One of my various jobs at work is managing the library’s collection of periodicals. This keeps me splendidly up to date on all kinds of important stuff, like Britney’s latest debacle or who’s crushing on who this week. It also lets me peek at all the food magazines I don’t bother to subscribe to, like Gourmet and Bon Appetit (full disclosure: I do get Gastronomica, Saveur, Cook’s Illustrated, Simple Cooking and Food & Wine (hey, F&W was cheap)). When the latest issue of B.A. crossed my desk I picked it up and flipped through it to get rid of the subscription cards, and was immediately caught by an article on things to do with all the vegetables in your CSA box, by Molly Stevens of All About Braising fame. Not that we get a CSA box (nearly all the farms around here only produce May through October). Sigh. But anyway – the very first recipe was a tart made with asparagus, whole-milk ricotta and comte cheese, and I instantly knew I had to try it.
After some careful searching at the co-op, we were able to come up with whole-milk ricotta, a small chunk of comte cheese, nitrate-free soppressata salami and a bunch of fresh, fat asparagus from California. I had a leftover sheet of Pepperidge Farm puff pastry in the freezer, so that was taken care of. We also picked up a small pack of pork chops to give us some protein with our puff pastry.
When we got home, I set out the pastry to thaw and put on a pot to steam the asparagus. After the spears were just tender, I cut off the tips and mixed them with a bit of olive oil, then tossed the stems into the food processor and zizzed them up with an egg, half a cup of ricotta, a drizzle of olive oil and a pinch of salt. This all got scraped into a bowl and mixed with a third of a cup of grated comte and a few sheets of salami cut into slivers. I rolled out the pastry and set it on a parchment paper-covered baking sheet, cut off the pastry edges and folded them over to make a thin edge, then scooped the asparagus-cheese filling onto the pastry. A little more comte was scattered on top and the oiled asparagus tips arranged artfully over all. The tart went into the oven at 400° and came out about 20 minutes later with the edges lightly brown and the filling just set.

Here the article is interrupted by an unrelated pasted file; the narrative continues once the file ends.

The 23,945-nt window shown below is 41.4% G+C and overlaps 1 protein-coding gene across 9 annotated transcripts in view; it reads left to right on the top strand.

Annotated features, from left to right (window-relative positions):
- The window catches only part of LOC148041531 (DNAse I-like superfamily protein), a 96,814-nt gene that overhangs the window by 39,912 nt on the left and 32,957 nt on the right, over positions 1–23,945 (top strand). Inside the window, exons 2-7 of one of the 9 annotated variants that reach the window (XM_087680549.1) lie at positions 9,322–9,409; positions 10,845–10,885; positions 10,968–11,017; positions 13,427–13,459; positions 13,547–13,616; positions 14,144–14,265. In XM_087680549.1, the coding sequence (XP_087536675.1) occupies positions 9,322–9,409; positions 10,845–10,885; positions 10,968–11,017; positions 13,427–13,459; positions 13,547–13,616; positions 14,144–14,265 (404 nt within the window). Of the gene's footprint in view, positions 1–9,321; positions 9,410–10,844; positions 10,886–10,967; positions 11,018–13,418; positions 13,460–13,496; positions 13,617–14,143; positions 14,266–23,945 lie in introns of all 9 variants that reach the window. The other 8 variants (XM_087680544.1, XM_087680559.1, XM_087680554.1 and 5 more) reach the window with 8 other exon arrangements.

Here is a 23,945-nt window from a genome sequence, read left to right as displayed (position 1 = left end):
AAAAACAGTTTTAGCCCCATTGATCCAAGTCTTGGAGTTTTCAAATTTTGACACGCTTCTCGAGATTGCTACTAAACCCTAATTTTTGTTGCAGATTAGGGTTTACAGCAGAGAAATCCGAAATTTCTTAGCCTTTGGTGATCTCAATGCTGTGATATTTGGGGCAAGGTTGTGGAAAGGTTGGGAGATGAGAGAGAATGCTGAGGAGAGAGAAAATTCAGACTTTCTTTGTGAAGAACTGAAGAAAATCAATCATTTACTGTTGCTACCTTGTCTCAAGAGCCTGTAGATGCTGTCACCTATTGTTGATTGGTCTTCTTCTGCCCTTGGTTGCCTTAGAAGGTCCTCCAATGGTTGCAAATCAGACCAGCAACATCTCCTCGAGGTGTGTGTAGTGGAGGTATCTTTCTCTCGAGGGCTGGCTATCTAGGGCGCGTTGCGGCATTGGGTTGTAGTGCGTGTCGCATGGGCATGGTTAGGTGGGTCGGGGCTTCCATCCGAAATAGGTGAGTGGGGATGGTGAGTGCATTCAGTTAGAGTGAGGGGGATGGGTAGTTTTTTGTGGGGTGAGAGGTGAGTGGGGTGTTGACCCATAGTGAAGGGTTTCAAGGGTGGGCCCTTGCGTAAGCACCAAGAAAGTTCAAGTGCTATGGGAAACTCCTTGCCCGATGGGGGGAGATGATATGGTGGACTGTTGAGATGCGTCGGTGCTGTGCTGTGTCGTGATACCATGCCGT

As beautiful as it came out, I did find the tart a tad disappointing. The ricotta was so rich and creamy that, instead of every bite being flavored with asparagus as the recipe promised, all I could taste was cheese. Not that a cheese tart is a bad thing, but I was in the mood for more asparagus flavor. Also, a spicier salami would have worked better – the one we got turned out to be very mild, so it couldn’t stand up to all the cheese either. However, we did have the pork chops:
These were definitely worth mentioning – J seared them in a cast iron pan, then made a pan sauce from reduced apple cider and white wine that he then reduced down to a sticky glaze that was really amazing. The sweet/savory flavor of them really helped perk things up with the heavy cheesiness of the tart.